Evil Counterpart: ...sort of. The League has counterpart organizations working on behalf of the French (Les Hommes Mysterieux) and German (Der Zweilicht Helden) governments. While The League tends to include atleast a few traditional heroes, the closest thing the French have to a hero is Robur the Conqueror and ArsŤne Lupin. The Germans are strictly villains, with such monsters as Dr Mabuse, Dr Caligari and his somnambulist assassin, and Dr Rotwang from Metropolis.
Fan Disservice: Plenty in volume 2. Griffin brutally attacks and humiliates Mina, which is followed by Hyde raping Griffin before killing him, and on the side there's Mina's sex scene. With Allan. Then it got worse. Allan likes Mina's scars. A lot.
Fat Bastard: Campion Bond, Mycroft Holmes, Billy Bunter...
From Nobody to Nightmare: The Famous Five from Greyfriars school. All of them became involved with spy organizations. Harry Wharton became Big Brother, Bob Cherry became Harry Lime (who's also M and Mother, and it's implied that Emma Knight's father designed super spy cars.
Genre Shift: The Black Dossier brings out of the world of Victorian adventure novels into a mid-20th-century spy caper.
Also happens internally at least once per volume, between the main comic narrative and the supplementary materials. These are usually prose of some sort, whether intelligence report, travelogue, or pulp sci-fi, but they can get... bizarre. The Black Dossier, for example, includes sections sections done in the style of an 18th-century satirical broadsheet, an Elizabethan drama, a Beat Novel, and a Tijuana biblebased on1984, among others; Volume Two includes a board game.
Getting Crap Past the Radar: In-universe; Black Dossier features several communications between Mina and Allan and the British authorities during their service. In one of them, Mina writes that the 'Fountain of Youth' the characters were seeking didn't work, Allan has died and that she is currently 'racked with grief', explaining the jerky handwriting on the postcard. Since she also mentions that she has quite by coincidence happened to meet a 'long-lost son of Allan's' which is 'some consolation', and since the volume has made it explicitly clear that Allan and Mina are now forever young and virile, the clear implication behind the rather delicate language is that Mina is actually wracked by Allan and her celebrating their newfound youthfulness together rather ... vigorously.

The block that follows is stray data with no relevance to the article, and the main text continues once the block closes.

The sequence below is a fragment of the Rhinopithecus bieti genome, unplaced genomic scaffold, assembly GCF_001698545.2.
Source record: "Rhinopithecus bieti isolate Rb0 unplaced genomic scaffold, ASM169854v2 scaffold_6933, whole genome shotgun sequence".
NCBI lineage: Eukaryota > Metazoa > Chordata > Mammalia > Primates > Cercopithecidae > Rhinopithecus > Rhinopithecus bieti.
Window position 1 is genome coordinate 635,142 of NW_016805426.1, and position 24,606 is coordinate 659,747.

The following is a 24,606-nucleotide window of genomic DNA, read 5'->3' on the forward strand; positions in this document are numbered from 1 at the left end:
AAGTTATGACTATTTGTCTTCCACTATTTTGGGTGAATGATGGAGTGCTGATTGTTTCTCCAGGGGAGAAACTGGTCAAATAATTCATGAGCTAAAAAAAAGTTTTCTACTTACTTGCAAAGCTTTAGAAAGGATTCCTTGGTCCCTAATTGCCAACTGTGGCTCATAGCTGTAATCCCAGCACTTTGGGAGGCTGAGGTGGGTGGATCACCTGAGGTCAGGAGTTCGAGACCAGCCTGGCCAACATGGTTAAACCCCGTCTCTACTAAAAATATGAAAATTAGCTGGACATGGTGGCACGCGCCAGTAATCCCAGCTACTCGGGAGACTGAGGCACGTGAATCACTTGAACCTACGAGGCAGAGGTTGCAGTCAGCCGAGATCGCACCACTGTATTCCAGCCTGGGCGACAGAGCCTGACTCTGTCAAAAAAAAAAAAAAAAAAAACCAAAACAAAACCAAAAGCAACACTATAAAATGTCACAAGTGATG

Guide Dang It: One of the few comics to have (and actually need) a guide. Jess Nevins's incredible guidebooks are essential to understanding all the references for anyone who isn't a professor of Victorian literature.
Hellish Pupils: The "Chinese Doctor" has semi-rectangular goat-like eyes.
Here There Were Dragons: All of the magic and sorcery that populate fairy tales and folklore was real in the League world in one way or another but that magic has been pushed further and further into the background by various forces. The governments of the world have taken it upon themselves to not only keep a tight lid on this fact but also relegate the amazing things that happen in their own time as fiction.
John Munch: His father, Pete, appears as an astronaut in the "Minions of the Moon" backup for Century: 1969. Like his son, he also a conspiracy theorist but this being the world of the League it's possible he's actually right.
Karmic Death: Griffin suffers this. He pisses off Hyde, who as it turns out, can see him despite his invisibility. He then beats and rapes Griffin to death.
Karma Houdini: Arguably, the point of joining the League is to become one via the reward of amnesty (ex. Hyde, Griffin, Jekyll, Raffles, Nemo). Most don't make it though. Mack the Knife of Volume Three is a far more straight example. He even sings about it near the end.
Also, the kids at the festival in 1969? Well, Fridge Logic dictates that they'd be the right age to have lost parents to Big Brother's Culture Police, and a few must have denounced their parents...